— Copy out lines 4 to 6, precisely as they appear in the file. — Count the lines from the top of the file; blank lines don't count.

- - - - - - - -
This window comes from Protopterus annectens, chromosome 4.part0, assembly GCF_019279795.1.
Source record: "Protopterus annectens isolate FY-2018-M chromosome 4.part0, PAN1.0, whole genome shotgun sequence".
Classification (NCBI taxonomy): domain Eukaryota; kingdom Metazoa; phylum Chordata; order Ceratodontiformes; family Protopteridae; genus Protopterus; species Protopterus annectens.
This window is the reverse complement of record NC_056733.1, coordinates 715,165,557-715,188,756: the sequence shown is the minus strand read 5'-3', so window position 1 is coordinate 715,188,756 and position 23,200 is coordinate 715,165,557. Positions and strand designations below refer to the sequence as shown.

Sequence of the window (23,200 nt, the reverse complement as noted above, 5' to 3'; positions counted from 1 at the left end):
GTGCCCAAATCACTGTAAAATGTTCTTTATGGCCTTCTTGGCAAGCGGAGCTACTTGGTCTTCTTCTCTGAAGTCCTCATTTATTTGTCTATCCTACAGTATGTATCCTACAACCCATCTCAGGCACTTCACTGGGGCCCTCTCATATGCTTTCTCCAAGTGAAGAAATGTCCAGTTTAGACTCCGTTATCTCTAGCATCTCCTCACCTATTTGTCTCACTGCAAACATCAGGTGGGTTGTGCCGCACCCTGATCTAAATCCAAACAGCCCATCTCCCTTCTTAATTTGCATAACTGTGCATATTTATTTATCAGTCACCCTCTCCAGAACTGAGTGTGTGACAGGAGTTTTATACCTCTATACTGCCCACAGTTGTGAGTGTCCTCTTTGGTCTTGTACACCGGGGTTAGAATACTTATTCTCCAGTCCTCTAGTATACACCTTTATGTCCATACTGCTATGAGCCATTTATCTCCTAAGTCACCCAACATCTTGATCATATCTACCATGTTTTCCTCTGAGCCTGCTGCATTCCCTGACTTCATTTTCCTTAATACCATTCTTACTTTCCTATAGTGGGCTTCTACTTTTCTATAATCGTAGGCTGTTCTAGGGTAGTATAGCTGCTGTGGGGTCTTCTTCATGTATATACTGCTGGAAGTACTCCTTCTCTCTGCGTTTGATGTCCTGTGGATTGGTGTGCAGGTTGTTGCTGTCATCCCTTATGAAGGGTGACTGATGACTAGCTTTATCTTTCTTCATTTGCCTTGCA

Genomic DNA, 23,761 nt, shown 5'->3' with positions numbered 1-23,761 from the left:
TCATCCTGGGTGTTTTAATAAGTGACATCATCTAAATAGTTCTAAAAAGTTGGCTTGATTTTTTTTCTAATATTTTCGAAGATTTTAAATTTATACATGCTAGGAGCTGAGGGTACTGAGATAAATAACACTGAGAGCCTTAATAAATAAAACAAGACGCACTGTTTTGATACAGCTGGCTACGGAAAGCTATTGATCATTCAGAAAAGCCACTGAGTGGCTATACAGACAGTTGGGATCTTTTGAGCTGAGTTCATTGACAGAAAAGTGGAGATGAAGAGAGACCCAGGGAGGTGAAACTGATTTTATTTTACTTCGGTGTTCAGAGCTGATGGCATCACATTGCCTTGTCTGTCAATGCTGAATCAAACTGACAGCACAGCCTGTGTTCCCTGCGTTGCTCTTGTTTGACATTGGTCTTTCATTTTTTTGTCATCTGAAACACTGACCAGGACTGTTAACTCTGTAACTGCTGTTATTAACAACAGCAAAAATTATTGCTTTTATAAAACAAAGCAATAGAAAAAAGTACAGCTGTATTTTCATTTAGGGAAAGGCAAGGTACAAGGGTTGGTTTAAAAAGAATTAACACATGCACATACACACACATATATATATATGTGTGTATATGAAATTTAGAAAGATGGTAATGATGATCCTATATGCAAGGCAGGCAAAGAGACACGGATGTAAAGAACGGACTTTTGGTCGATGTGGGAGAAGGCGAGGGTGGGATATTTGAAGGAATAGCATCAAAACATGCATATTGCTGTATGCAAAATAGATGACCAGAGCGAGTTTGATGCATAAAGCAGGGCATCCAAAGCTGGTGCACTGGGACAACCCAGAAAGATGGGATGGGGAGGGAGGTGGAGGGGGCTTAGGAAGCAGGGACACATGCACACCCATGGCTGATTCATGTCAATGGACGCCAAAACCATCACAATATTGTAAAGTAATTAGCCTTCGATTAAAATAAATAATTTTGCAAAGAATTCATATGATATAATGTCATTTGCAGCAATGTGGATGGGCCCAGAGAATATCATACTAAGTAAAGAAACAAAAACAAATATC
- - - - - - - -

This window is the reverse complement of record NC_056733.1, coordinates 715,165,557-715,188,756: the sequence shown is the minus strand read 5'-3', so window position 1 is coordinate 715,188,756 and position 23,200 is coordinate 715,165,557. Positions and strand designations below refer to the sequence as shown.

Sequence of the window (23,200 nt, the reverse complement as noted above, 5' to 3'; positions counted from 1 at the left end):
GTGCCCAAATCACTGTAAAATGTTCTTTATGGCCTTCTTGGCAAGCGGAGCTACTTGGTCTTCTTCTCTGAAGTCCTCATTTATTTGTCTATCCTACAGTATGTATCCTACAACCCATCTCAGGCACTTCACTGGGGCCCTCTCATATGCTTTCTCCAAGTGAAGAAATGTCCAGTTTAGACTCCGTTATCTCTAGCATCTCCTCACCTATTTGTCTCACTGCAAACATCAGGTGGGTTGTGCCGCACCCTGATCTAAATCCAAACAGCCCATCTCCCTTCTTAATTTGCATAACTGTGCATATTTATTTATCAGTCACCCTCTCCAGAACTGAGTGTGTGACAGGAGTTTTATACCTCTATACTGCCCACAGTTGTGAGTGTCCTCTTTGGTCTTGTACACCGGGGTTAGAATACTTATTCTCCAGTCCTCTAGTATACACCTTTATGTCCATACTGCTATGAGCCATTTATCTCCTAAGTCACCCAACATCTTGATCATATCTACCATGTTTTCCTCTGAGCCTGCTGCATTCCCTGACTTCATTTTCCTTAATACCATTCTTACTTTCCTATAGTGGGCTTCTACTTTTCTATAATCGTAGGCTGTTCTAGGGTAGTATAGCTGCTGTGGGGTCTTCTTCATGTATATACTGCTGGAAGTACTCCTTCTCTCTGCGTTTGATGTCCTGTGGATTGGTGTGCAGGTTGTTGCTGTCATCCCTTATGAAGGGTGACTGATGACTAGCTTTATCTTTCTTCATTTGCCTTGCA